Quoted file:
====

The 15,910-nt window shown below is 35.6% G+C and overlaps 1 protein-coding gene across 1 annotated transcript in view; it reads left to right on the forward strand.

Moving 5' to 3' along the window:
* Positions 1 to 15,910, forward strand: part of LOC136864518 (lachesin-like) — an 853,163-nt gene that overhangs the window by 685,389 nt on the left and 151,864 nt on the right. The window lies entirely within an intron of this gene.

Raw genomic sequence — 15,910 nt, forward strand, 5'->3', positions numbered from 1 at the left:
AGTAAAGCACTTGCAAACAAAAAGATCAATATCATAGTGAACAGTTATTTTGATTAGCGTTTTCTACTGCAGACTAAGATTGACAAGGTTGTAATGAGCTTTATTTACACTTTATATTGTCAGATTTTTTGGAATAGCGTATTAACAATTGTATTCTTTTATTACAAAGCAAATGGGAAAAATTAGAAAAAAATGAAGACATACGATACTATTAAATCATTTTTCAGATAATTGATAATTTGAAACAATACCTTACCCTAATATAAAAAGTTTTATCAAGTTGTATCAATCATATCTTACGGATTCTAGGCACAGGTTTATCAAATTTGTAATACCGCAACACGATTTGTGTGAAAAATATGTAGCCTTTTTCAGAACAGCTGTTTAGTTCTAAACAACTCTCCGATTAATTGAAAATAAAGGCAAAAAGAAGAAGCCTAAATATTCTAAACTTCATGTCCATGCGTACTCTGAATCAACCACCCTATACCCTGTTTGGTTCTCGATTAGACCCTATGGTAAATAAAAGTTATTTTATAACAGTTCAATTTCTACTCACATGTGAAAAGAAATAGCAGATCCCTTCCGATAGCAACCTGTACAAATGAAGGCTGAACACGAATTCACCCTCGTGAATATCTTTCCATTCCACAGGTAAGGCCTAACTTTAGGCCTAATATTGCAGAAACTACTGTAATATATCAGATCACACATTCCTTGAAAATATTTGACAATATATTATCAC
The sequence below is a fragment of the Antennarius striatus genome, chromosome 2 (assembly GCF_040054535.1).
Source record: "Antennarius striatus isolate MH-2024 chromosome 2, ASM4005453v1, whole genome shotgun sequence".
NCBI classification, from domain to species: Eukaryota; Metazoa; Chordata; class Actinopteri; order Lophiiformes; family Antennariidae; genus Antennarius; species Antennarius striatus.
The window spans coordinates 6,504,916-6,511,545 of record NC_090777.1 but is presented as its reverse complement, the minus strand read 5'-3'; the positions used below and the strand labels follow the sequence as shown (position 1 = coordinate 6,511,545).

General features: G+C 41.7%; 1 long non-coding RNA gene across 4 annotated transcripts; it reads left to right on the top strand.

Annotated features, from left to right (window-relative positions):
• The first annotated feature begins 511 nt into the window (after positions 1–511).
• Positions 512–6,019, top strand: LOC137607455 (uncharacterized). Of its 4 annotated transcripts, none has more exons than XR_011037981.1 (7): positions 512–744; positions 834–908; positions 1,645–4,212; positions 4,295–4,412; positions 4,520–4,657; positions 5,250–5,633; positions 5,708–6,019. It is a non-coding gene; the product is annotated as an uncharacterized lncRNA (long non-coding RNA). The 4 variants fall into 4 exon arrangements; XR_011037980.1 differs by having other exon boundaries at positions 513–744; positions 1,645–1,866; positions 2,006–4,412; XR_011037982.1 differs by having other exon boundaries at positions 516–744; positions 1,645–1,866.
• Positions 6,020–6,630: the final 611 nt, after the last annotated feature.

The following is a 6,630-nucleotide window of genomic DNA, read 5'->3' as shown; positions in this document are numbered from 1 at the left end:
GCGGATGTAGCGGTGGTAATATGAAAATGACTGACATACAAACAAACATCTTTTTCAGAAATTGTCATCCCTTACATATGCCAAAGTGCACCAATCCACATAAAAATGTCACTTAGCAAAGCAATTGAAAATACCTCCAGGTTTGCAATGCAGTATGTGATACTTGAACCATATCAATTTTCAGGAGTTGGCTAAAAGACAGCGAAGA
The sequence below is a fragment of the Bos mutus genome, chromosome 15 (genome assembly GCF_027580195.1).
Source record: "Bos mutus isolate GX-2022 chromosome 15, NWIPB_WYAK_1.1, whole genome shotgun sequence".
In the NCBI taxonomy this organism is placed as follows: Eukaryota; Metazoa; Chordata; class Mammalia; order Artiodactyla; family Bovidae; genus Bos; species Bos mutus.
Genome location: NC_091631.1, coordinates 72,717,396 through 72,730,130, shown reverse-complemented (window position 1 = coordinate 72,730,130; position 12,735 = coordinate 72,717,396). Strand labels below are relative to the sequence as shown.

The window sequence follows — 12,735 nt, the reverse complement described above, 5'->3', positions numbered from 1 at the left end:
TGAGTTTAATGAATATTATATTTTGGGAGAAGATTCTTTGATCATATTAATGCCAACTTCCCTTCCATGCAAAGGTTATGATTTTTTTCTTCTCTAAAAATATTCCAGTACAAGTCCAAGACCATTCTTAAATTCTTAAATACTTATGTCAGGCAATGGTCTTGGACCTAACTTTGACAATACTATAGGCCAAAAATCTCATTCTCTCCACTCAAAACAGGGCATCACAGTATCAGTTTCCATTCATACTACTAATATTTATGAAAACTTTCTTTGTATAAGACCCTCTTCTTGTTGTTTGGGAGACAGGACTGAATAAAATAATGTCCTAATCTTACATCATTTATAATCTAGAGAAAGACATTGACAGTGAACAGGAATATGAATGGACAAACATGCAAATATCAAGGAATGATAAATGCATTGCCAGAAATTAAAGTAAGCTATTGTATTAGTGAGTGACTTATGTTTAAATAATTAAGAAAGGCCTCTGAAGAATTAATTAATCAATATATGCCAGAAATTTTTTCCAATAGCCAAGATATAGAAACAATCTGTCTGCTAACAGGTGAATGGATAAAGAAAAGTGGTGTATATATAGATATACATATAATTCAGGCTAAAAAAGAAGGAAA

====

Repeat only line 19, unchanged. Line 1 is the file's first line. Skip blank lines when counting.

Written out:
In the NCBI taxonomy this organism is placed as follows: Eukaryota; Metazoa; Chordata; class Mammalia; order Artiodactyla; family Bovidae; genus Bos; species Bos mutus.